The mural painting preserved in the former monastery of Santa Caterina was made using the buon fresco or a fresco technique: after sketching the preparatory drawing directly on the wall to be painted, the painter spread the pigments on the damp plaster so that they crystallized with the lime binder during drying and formed a whole with the surface below.
An essential prerequisite for the success of the work was therefore the speed of construction, since the dry plaster would have created a layer that was almost impermeable and unsuitable for the adhesion of the color.
To overcome this problem, between the 13th and 14th centuries the practice of spreading the plaster "per giornate" (for days) was introduced, i.e. limited to the portion of the fresco that was intended to be created in one day and with the mortar still damp.
Still in use in the seventeenth century, this practice is also found in the fresco of Santa Caterina in which, for the main scenes of the Annunciation and the Last Supper, it was possible to count four "days": two for the Virgin Annunciation and the Archangel Gabriel, respectively, and two for the central episode, where the line of demarcation runs at the center of the composition.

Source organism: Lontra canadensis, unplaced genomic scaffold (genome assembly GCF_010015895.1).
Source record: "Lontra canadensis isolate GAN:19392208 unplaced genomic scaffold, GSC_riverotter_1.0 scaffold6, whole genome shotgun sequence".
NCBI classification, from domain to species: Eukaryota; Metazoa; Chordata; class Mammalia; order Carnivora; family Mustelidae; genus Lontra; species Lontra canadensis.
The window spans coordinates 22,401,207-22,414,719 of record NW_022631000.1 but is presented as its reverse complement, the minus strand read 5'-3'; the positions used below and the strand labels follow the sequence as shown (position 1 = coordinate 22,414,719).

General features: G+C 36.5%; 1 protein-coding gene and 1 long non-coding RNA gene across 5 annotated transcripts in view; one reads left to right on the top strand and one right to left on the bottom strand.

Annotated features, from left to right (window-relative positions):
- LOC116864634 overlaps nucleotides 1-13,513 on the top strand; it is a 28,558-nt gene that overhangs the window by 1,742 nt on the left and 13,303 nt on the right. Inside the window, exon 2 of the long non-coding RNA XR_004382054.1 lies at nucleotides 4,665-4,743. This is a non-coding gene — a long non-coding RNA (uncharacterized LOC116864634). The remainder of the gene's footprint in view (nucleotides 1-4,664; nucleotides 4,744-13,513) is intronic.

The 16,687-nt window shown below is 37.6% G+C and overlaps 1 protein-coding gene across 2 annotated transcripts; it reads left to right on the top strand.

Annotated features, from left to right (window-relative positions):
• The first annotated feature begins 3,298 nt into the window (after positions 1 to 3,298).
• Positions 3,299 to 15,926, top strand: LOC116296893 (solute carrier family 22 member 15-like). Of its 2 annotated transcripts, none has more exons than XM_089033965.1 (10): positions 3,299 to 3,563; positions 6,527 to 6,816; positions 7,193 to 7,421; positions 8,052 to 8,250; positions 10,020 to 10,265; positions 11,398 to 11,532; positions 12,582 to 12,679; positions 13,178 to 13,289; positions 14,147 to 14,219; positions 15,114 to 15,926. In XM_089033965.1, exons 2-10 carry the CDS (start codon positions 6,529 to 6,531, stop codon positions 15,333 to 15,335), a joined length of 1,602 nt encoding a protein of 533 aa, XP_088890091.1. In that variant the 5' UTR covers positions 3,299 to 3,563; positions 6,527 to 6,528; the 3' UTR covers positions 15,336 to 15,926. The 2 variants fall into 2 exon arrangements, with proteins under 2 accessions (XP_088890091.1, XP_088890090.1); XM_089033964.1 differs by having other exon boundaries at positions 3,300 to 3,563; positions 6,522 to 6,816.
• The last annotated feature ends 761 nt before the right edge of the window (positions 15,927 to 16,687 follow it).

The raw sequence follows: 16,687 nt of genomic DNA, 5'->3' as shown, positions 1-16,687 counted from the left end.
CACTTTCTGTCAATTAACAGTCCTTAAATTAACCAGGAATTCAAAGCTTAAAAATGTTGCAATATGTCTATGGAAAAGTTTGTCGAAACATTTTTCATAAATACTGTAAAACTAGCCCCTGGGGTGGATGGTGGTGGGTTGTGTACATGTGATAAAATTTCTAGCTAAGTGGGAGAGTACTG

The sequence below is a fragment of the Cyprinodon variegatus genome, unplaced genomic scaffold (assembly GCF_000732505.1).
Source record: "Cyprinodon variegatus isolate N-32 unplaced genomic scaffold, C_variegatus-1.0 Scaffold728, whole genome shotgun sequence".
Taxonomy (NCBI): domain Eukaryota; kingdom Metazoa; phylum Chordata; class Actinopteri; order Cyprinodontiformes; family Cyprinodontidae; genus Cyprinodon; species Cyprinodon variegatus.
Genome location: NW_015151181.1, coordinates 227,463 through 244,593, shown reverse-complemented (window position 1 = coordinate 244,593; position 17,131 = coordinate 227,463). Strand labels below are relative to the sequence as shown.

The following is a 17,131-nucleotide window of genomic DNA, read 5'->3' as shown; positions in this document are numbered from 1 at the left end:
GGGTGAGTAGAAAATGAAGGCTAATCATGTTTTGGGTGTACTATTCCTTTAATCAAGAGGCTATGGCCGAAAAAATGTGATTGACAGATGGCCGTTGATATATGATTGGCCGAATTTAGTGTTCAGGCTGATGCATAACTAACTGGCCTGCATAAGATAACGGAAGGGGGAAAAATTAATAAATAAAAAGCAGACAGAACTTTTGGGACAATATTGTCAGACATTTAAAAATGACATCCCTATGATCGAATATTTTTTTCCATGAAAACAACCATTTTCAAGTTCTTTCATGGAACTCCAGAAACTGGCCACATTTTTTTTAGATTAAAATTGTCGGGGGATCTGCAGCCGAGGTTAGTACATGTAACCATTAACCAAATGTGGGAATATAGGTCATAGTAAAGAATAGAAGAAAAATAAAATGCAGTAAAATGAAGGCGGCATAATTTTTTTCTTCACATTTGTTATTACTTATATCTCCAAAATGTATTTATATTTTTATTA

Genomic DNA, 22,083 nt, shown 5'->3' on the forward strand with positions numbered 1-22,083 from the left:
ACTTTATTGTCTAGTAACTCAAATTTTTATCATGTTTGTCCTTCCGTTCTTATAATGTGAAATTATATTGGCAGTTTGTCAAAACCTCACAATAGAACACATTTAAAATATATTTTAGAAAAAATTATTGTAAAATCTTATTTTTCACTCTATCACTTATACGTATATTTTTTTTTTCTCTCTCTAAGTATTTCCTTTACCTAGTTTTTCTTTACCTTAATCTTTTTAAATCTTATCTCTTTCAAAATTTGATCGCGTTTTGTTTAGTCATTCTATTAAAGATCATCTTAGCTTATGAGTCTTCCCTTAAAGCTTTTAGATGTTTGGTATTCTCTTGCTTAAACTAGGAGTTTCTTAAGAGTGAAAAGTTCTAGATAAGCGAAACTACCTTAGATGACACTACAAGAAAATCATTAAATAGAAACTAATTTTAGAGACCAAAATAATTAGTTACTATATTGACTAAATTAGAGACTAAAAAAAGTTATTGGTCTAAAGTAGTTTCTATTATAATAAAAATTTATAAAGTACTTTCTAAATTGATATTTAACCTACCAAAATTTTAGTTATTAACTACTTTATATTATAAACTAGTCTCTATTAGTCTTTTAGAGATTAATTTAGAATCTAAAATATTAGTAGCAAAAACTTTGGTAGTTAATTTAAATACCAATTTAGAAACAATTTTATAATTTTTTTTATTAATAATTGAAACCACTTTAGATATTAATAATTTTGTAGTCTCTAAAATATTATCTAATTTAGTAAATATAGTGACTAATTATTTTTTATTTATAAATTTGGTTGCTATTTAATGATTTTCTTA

The study conducted during the restoration also made it possible to identify the different ways in which the preparatory drawing was reproduced on the wall: tracing from cardboard with a thick, rounded tip, dusting and details carried out freehand with a brush. For the frames, ready-to-use guide models, the so-called patrones, were used.
The mapping of the engravings also made it possible to identify a "pentimento" ("second thought") on the part of the painter: in fact, in the preparatory drawing a canopy over the figure of the Virgin was initially foreseen, but this detail was not then executed in the final version of the painting.
Crivellaro 2009–2010, pp. 98-99)